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Metoclopramide-Induced Agranulocytosis

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▸Requests for reprints should be addressed to Roger L. Harvey, D.O.; Division of Infectious Diseases, Hutzel Hospital, 4707 St. Antoine; Detroit, MI 48201.

Western Reserve Care System; Youngstown, Ohio

Ann Intern Med. 1988;108(2):214-215. doi:10.7326/0003-4819-108-2-214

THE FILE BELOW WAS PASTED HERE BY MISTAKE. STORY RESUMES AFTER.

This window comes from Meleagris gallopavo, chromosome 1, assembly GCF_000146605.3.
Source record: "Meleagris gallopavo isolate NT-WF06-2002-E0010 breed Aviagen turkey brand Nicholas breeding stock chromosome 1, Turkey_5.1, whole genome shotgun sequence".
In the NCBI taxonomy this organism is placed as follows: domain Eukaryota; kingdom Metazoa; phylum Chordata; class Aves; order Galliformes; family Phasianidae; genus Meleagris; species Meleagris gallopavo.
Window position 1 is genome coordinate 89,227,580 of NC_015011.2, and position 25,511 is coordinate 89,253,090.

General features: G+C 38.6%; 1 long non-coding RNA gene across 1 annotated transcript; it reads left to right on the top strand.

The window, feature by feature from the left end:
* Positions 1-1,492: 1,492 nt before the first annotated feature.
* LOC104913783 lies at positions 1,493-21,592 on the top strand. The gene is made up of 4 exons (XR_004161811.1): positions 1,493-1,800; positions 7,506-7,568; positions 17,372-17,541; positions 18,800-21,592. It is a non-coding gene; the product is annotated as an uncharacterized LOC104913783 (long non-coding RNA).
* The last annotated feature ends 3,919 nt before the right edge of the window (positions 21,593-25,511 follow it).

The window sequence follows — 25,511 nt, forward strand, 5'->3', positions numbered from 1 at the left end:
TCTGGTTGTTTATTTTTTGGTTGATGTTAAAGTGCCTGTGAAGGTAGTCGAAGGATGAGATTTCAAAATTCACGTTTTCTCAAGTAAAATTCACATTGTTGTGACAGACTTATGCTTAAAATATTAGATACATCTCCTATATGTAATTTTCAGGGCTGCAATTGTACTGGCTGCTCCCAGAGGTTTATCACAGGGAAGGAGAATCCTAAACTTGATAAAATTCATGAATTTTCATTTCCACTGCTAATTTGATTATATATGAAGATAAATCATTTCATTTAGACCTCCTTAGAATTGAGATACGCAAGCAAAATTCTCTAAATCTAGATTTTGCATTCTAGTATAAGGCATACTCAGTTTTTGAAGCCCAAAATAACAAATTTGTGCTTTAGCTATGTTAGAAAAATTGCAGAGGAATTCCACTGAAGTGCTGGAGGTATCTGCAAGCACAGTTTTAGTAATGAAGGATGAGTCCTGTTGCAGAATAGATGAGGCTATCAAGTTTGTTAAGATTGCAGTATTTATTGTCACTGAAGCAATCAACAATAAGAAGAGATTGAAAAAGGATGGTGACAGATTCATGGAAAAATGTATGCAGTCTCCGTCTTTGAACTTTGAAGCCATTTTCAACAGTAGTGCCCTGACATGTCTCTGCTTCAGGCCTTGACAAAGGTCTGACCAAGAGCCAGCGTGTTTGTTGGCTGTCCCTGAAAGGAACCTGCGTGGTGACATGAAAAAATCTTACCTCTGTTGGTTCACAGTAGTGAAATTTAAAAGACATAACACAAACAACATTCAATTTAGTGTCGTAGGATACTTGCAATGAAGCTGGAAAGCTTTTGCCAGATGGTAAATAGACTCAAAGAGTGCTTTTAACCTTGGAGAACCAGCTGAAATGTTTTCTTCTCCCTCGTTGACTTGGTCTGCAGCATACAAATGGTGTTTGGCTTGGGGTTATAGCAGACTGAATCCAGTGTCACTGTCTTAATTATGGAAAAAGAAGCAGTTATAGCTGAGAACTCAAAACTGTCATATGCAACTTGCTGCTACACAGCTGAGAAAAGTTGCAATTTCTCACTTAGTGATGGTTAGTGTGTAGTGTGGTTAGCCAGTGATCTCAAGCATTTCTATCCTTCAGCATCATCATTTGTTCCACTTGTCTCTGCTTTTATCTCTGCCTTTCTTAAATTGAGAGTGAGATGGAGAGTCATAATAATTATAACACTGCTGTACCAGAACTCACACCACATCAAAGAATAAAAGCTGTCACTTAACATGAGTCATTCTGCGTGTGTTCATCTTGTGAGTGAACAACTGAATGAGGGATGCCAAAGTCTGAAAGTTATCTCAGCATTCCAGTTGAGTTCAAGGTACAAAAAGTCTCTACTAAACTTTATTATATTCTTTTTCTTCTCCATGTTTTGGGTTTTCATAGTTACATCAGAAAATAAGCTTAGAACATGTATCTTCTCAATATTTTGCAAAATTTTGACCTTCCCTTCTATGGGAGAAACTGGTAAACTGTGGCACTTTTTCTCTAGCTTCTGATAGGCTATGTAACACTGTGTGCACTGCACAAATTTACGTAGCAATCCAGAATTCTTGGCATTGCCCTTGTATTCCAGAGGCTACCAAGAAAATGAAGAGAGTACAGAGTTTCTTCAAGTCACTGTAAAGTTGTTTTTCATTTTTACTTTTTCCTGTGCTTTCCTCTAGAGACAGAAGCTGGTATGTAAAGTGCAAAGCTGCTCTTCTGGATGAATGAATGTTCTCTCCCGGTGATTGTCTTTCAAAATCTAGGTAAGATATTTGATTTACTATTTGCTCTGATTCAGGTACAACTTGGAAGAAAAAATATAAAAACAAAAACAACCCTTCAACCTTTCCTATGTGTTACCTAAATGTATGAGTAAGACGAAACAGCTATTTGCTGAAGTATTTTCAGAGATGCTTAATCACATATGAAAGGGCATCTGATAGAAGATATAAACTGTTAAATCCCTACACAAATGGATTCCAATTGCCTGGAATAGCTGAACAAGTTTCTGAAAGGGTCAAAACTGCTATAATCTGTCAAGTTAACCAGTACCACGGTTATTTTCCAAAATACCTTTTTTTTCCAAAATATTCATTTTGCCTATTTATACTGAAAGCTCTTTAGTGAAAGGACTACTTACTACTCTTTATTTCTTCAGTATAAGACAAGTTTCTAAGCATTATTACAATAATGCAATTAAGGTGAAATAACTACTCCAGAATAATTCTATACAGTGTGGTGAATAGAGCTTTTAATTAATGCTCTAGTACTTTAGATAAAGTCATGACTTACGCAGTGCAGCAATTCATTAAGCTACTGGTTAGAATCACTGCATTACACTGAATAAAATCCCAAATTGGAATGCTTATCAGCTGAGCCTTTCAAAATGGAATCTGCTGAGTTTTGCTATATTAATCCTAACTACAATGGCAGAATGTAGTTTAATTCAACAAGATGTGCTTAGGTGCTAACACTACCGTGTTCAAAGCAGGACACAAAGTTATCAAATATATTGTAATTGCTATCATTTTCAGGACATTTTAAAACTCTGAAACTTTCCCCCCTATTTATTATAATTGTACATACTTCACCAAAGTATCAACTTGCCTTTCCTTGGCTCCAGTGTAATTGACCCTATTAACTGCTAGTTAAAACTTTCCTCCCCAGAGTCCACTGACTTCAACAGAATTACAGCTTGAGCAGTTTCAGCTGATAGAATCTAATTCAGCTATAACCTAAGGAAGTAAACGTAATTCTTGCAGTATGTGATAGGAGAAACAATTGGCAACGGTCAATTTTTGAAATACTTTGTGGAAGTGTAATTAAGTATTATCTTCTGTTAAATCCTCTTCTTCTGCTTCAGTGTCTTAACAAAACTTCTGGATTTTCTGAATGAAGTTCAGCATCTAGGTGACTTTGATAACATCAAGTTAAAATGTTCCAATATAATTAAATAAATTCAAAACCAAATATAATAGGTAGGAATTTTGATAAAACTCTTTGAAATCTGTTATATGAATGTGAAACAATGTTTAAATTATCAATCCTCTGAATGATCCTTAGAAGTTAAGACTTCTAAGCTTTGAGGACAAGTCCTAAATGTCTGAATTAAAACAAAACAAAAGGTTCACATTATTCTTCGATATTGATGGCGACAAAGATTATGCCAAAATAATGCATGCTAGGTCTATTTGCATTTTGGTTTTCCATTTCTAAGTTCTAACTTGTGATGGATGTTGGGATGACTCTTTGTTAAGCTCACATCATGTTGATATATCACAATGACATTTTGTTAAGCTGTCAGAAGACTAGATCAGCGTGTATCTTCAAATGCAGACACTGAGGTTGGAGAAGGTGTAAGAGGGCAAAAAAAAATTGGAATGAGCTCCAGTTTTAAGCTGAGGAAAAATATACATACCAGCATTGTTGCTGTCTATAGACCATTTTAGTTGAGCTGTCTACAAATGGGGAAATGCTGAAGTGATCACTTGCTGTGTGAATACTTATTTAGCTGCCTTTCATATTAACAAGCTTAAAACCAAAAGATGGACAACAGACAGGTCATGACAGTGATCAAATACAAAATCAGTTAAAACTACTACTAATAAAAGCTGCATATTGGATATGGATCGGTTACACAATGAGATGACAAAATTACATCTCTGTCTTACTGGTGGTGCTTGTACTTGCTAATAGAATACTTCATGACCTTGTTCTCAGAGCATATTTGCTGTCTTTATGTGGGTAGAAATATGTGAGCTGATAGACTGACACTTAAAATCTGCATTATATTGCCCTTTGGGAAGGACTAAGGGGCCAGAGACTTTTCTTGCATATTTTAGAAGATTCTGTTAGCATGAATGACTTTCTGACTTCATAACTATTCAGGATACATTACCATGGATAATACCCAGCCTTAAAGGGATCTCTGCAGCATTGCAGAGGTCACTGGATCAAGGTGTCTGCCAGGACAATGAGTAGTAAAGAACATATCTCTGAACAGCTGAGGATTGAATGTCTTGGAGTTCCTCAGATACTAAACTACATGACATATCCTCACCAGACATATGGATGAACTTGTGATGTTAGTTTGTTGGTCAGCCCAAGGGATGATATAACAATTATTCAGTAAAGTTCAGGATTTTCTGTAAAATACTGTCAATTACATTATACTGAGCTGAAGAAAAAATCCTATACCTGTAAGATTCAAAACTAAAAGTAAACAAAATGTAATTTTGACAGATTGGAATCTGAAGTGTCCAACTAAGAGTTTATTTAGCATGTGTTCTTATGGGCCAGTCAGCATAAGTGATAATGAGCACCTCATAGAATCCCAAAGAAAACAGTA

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Adverse side effects occur in up to 20% of patients receiving metoclopramide treatment (Reglan, A.H. Robbins Co., Richmond, Virginia) (1). Agranulocytosis has not been described previously. Two unpublished reports suggest metoclopramide may have caused agranulocytosis (Board A, A.H. Robbins Co., Personal communication). The first case involved the use of metoclopramide and triamterene; the second case involved the use of metoclopramide and acetaminophen. These patients were not rechallenged with metoclopramide or other agents. In several other unpublished reports, patients received multiple drug regimens and no clear causal relationship could be determined. A few patients were rechallenged with metoclopramide without adverse side


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